Opioid Trends

An Overlooked Risk?

Baby boomers have higher rates of substance abuse than generations before them, which could complicate workers’ comp claims and further lengthen recovery time.
By: | April 24, 2015

The 2012 National Survey on Drug Use and Health, conducted by the Substance Abuse and Mental Health Services Administration (SAMHSA), found the rate of binge drinking among people ages 65 and older was 8.2 percent, the rate of heavy drinking was 2 percent, and the rate of current illicit drug use among adults ages 50 to 64 has increased during the past decade.

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“According to SAMHSA experts the baby boomer generation contains a higher percentage of illicit drugs users than any other age group because boomers were the first generation to participate in widespread use of a variety of recreational drugs, the first generation to have prescription medications readily available to them, and the last generation to grow up with a strong stigma against seeking substance abuse treatment,” said Kevin Glennon, vice president, clinical education and quality assurance, One Call Care Management.

Baby boomers’ formative years played out during a period of broad experimentation with and acceptance of illicit drugs.

Now they’re entering a phase of life where any children they have are likely grown and independent and retirement is on the horizon, which could translate to fewer responsibilities both at home and at work.

That freedom may make it easier for boomers to pick up old habits, only this time with prescription medications.

The national drug use survey estimates that the number of adults age 50 and older who will need alcohol or drug treatment will increase from 2.8 million in 2002-2006, to 5.7 million by 2020.

Currently, 4 million older adults need substance use treatment, including 0.4 million for illicit drugs, 3.2 million for alcohol, and 0.4 million needing treatment for both.

“Today, many boomers are turning to prescription opioids as their drug of choice. Baby boomers do not view this as an issue requiring intervention, and as such are extremely guarded when treatment options are discussed,” Glennon said.

Employers and workers’ comp payers should not overlook these factors if they have an older worker on prescribed painkillers for a work-related injury or illness.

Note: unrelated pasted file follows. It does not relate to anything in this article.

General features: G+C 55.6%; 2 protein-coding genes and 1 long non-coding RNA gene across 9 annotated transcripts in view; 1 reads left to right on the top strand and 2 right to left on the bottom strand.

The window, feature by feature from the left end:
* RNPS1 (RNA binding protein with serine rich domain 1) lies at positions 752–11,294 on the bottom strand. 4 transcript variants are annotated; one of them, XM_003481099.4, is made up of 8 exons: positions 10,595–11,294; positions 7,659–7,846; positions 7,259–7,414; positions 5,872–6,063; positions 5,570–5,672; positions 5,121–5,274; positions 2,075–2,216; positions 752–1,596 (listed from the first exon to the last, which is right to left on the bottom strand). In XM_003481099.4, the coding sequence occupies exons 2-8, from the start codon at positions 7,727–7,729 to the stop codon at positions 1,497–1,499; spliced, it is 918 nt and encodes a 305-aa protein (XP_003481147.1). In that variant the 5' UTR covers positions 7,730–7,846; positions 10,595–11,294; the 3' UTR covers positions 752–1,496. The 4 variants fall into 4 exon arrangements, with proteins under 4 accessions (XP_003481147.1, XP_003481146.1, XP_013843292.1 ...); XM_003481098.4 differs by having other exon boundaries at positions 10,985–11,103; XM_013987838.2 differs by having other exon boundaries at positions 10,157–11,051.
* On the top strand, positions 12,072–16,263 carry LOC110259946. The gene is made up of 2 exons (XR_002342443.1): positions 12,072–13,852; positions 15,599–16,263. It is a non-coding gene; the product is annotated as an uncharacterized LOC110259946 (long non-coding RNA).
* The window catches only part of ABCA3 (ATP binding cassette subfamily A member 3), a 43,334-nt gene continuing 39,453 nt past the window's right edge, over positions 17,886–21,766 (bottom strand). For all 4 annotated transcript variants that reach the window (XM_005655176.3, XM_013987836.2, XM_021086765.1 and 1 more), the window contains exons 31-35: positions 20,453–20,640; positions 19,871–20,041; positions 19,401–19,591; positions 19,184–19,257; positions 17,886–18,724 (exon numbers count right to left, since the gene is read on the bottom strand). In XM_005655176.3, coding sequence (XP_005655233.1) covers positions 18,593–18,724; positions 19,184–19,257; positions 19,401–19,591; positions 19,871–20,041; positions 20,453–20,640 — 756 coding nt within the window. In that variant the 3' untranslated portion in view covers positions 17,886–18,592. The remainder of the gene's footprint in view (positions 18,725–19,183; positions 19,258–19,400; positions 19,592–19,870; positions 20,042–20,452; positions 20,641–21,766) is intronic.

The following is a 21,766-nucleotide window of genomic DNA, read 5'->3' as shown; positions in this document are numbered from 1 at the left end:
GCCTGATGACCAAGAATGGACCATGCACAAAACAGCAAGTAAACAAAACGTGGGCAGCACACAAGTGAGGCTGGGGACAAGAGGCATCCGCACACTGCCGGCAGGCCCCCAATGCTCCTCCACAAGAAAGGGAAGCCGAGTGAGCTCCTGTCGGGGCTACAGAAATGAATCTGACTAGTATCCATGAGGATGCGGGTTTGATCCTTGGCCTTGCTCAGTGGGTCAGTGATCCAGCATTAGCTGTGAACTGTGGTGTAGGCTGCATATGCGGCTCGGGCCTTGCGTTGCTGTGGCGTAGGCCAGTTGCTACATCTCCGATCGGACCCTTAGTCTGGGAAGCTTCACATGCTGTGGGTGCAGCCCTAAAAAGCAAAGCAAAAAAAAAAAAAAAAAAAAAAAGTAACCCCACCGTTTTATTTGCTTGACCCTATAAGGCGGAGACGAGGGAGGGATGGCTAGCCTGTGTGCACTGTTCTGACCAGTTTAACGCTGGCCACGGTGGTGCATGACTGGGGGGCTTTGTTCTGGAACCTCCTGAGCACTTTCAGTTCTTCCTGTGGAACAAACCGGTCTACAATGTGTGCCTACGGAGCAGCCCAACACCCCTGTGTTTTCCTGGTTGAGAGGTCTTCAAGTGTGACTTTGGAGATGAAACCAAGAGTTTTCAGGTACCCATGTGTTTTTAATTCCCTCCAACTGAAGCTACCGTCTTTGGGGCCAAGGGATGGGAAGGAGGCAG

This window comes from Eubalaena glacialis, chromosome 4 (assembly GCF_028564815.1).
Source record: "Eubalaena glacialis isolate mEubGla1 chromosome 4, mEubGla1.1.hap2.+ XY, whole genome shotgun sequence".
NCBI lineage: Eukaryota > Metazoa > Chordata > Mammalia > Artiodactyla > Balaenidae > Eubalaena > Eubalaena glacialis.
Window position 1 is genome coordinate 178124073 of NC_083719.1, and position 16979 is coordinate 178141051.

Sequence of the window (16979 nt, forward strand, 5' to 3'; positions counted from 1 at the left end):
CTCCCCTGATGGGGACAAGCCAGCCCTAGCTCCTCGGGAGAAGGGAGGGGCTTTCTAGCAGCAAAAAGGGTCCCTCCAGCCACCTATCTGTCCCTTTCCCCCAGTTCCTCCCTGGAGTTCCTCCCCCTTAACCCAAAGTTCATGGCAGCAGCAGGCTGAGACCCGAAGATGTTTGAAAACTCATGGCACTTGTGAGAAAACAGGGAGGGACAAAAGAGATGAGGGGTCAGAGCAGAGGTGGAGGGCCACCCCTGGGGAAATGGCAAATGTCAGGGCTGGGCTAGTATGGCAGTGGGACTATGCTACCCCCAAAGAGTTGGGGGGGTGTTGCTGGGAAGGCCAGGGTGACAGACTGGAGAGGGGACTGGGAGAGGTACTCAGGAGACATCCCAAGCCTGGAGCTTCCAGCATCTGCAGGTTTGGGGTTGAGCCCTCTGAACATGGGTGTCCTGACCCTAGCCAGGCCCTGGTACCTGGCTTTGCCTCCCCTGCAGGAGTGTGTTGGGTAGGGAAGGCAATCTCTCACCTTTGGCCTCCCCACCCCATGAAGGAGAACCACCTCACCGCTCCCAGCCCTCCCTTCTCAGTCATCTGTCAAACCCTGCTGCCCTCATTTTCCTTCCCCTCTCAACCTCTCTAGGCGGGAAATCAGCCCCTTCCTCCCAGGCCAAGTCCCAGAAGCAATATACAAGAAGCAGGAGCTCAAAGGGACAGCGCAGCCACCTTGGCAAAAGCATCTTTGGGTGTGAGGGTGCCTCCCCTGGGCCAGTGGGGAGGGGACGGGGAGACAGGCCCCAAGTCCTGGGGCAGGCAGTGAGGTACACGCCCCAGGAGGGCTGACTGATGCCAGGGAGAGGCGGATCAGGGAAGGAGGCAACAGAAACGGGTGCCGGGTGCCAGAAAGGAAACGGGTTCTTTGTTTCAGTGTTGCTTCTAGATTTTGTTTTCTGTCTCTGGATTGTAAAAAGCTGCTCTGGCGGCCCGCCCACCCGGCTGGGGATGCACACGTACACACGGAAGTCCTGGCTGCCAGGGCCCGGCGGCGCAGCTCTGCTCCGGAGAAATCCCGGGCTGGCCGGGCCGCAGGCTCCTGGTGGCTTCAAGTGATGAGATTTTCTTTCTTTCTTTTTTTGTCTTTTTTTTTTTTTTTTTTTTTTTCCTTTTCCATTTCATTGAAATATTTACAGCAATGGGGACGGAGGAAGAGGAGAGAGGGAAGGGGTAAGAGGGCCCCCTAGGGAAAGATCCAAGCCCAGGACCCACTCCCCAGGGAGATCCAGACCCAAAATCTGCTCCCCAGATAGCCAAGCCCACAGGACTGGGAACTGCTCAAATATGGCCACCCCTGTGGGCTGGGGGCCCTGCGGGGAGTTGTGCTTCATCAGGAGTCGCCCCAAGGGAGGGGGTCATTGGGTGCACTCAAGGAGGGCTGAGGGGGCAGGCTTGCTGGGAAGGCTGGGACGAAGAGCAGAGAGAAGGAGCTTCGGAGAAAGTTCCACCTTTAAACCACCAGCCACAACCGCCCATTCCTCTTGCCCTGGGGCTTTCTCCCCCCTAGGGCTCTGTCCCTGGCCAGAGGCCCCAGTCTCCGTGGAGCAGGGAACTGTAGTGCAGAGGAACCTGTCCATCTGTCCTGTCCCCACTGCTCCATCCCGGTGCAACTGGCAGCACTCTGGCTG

“After a certain period of time the patient will begin to develop a resistance to [the opioid] and it stops controlling the pain effectively,” said Bill Spiers, vice president of risk control services, Lockton.

“Because the healing time is slower, just by nature of the effects of aging on the body — they regenerate tissues slower — it extends that period of time. So what ends up happening is the person — and this happens typically with soft tissue injuries — will experience slower pain improvement, and so the medical professional will look for solutions.”

Pharmacy benefit management is one go-to way to keep an eye out for red flags and monitor physician prescribing patterns, but employers can take a more proactive approach by setting up a workplace support system.

One factor that can contribute to an older worker’s propensity to abuse a substance is the psychological component. Some boomers certainly look forward to retirement with excitement, but others fear losing a sense of purpose or relevance. That disconnectedness lends itself to loneliness and depression, both of which can contribute to the development of an addiction.

“Today, many boomers are turning to prescription opioids as their drug of choice. Baby boomers do not view this as an issue requiring intervention, and as such are extremely guarded when treatment options are discussed,” — Kevin Glennon, vice president, clinical education and quality assurance, One Call Care Management

“There are two reasons why injured workers have problems with their claim; when they get injured, they’re either angry or afraid. And those cause workers to shut down and not want to get treatment or cooperate,” Spiers said. Lockton trains ‘injury counselors’ to work one-on-one with patients, providing the type of support that the workers might be lacking from their own social network.

“The injury counselor tries to develop a friendship so they stay in touch. Not everyone has strong family or social ties around them, so they need someone that follows up with them and stays on top of them,” Spiers said.

“Things like depression can exacerbate that claim, one technique that employers use to keep that person motivated to work though their pain is to keep them engaged in the workplace, which they do through close communication.”

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Employers can also make extra efforts to keep injured workers — especially those nearing retirement age — engaged in activities both in and outside of the workplace through wellness initiatives. Encouraging exercise can help an injured worker grown stronger both physically and mentally, Spiers said.

Providing a support network and establishing a channel of communication may in fact be the best that employers can do, since a red flag isn’t raised on every case where a medication is abused.

“Addiction or abuse, regardless of the drug of choice is often very hard to detect,” Glennon said. “There are functional alcoholics that work and function with no signs of intoxication, the same holds true with prescription drug use or abuse.”

Katie Dwyer is a freelance editor and writer based out of Philadelphia. She can be reached at [email protected]

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The R&I Editorial Team can be reached at [email protected]